After the training (which was aaaamazing) I realized that while that one phrase had marginalized me, I wasn’t upset or hurt by it. I was marginalized, yes, but not maliciously nor was it done intentionally. I mulled over other potential inclusive versions of it and after this weekend, came to the decision that there was no better alternative. In most of them it would end up defeating the work that would be done or it would marginalize me in a different way.

Over the weekend, I think I came to realize that language itself will always marginalize us. Language, like everything else including us humans, has its limitations and constraints. And it’s the power of the marginalized to decided how to handle it and use it.

For me, I acknowledged that I was probably 1% of 1% of 1% of individuals on this planet in that situation. To make it into a big issue and claim a social justice disservice would have, in my opinion, actually hindered and harmed the conversation at hand. For me, I decided to point it out as part of my journey, but not make it a cause.

I think because language is flawed that we will never be perfect with phrases, terminology, etc. especially when it deals with social justice, diversity and inclusive work.

This incident really put into perspective for me, that maybe the best way to have conversations and bringing awareness to some of these marginalizations is to tell your story with all it’s limitations, marginalizations etc., and be open to the possibility that that may be the best we can do; to simply bring awareness of the limitation. Sometimes there will be no “better way to say it” or “better word to use”.

I think I’m coming to an understanding that sometimes there is no answer, but rather the intent and respect that you use language.

Just some Monday morning musings.🙂

brian

Until next time,

Peace, Love and Pandas!

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This is Why

Donald J. Trump has been elected President of the United States of America.

There I acknowledged it.

It’s always been a struggle for the loosing party accept the results. I’ve been a member of both parties over periods of time over the past 14 years and have been on both wining and losing sides. We invest such a large amount of times, energy and heart into elections, it only makes sense it takes time to accept the results.

Every election has had the losing party voice their concern and dismay at the victor. Every election has had a dip in the markets after Election Day. Every election has had dirty politics and secrets revealed. Every election has played mind games. And ultimately after every election the country eventually comes together to move forward.

But the 2016 election changed not only U.S. politics and leadership. It changed approach. It became personal.

“Grab them by the pussy”

“Deplorables”

“Nasty woman”

“Look at that face”

“They’re rapists”

It took the essence of an individual, their identity, their views and their life journeys became what we debated this election within the context of domestic and global issues.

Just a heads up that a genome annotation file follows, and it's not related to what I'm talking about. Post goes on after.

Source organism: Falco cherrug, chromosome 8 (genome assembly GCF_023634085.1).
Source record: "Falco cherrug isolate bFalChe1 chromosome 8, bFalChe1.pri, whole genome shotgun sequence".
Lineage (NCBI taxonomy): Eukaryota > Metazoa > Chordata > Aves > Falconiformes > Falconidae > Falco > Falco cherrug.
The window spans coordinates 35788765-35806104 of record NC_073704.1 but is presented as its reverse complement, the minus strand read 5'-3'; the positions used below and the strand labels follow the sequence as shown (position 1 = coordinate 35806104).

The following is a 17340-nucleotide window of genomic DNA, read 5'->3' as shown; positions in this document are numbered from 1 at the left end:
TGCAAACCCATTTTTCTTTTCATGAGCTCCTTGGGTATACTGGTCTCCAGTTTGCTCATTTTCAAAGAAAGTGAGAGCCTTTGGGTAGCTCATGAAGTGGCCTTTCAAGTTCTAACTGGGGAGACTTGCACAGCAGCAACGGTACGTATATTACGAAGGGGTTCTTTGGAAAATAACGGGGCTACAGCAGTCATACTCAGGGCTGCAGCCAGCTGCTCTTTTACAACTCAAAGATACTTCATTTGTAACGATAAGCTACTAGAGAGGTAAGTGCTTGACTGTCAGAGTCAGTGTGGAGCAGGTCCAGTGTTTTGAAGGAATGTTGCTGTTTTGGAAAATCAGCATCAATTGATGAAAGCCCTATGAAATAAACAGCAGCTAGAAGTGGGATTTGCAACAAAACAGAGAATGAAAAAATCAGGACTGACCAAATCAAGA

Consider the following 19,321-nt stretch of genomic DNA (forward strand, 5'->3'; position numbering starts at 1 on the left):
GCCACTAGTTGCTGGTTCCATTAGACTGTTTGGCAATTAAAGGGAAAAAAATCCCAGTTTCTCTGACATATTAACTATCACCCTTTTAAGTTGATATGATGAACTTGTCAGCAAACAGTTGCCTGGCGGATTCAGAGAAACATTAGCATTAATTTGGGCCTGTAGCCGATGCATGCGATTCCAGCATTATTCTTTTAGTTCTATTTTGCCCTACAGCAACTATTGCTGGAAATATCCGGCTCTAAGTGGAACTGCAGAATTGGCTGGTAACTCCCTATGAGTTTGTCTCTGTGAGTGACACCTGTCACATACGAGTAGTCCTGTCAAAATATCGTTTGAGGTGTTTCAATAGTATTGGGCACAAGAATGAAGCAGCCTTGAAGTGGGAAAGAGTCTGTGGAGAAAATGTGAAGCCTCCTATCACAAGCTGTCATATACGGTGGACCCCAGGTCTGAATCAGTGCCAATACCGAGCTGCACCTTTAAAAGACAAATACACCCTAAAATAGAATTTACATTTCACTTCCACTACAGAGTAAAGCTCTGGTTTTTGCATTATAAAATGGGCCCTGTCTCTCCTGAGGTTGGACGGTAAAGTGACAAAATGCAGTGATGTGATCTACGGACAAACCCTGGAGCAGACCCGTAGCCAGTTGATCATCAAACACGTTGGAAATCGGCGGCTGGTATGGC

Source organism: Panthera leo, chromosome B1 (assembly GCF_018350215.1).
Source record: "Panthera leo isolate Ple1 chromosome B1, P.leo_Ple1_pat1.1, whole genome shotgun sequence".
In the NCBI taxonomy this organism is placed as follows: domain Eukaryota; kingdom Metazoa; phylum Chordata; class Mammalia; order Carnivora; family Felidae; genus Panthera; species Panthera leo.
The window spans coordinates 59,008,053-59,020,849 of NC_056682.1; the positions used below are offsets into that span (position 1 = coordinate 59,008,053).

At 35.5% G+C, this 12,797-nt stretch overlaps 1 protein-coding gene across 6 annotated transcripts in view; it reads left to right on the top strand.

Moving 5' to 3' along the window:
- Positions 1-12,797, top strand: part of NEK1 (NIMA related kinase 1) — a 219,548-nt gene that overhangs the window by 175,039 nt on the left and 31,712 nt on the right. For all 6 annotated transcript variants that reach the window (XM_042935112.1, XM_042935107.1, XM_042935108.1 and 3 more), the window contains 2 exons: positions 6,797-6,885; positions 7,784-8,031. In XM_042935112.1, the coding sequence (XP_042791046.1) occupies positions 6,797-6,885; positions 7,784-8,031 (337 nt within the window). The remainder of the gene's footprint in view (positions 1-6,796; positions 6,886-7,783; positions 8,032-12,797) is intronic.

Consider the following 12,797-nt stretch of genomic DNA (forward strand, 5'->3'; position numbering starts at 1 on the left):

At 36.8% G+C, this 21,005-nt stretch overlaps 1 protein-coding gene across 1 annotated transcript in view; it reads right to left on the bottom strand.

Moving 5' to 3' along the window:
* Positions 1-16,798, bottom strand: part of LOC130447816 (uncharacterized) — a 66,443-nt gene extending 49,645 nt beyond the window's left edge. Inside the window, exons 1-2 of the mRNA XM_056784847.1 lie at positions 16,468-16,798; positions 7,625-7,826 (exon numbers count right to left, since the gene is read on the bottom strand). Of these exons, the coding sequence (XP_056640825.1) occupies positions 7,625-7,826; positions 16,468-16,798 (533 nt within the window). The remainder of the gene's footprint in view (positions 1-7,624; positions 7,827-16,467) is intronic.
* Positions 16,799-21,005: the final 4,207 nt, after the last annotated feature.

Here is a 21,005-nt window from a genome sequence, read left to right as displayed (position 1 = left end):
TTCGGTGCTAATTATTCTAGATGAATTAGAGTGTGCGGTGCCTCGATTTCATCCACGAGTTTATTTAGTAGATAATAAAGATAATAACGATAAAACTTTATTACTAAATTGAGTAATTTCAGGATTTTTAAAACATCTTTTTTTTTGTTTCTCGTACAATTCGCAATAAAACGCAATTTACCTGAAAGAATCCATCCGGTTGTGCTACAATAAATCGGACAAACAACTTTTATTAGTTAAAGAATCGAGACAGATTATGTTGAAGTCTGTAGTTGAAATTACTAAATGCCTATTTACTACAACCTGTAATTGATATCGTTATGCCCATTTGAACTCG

The worth of an immigrant. The value of women. The legitimacy of LGBTQ people. The experiences of sexual assault victims. The cost of colored lives. The lives for those with difference priorities. The knowledge of college vs non-college educated people. The beliefs of those with different perspectives. The morals of people different than yourself.

This is why the hurt is deep. This is why there is fear. This is why BOTH sides have dug in their heels. This is why there are protests. This is why it hurts even more that the Electoral College superceeded the Popular Vote.

There are many reasons being put out there why President-Elect Trump shouldn’t be President and why Hillary Clinton or even Bernie Sanders should be.

But at the end of the day, you can learn to be President. You can learn to run a country. You can learn politics. You can learn leadership. You can learn everything to become President of the United States to keep us moving. You can work to fix the party system. You can work to fix or abolish the Electoral College.

What you can’t learn is how to erase the hurt and harm we ALL have done to each other. You can’t learn how to put the veil back over the divide that has been revealed about the people of this nation. You can’t re-hide the ugliness and hatred that has become evident of the American people.

This is why we still cry. This is why we still hurt. This is why we still fear, days after the election.

Just some thoughts as I continue to process the past 72 hours.

Until next time,

Peace, Love and Pandas!

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#CSAM: Because of Them

As we all know this has been #CSAM (Careers in Student Affairs Month), and the recruiting for SAGrad Programs has been ramped up tenfold.

I joined some friends in participating in the #ACPAWhatsYourWhy about why I work and remain in Student Affairs which was great to reflect and share my why.

But it got me thinking…how did I start in Student Affairs? My why back then wasn’t the same.

Honestly reflecting on it, while the circumstances and situations may have triggered my actions, it was the people who truly got me started and helped me continue along my journey. So to close out #CSAM2016 I wanted to give a few shout outs to those who have been key in getting me into Student Affairs and supporting me throughout.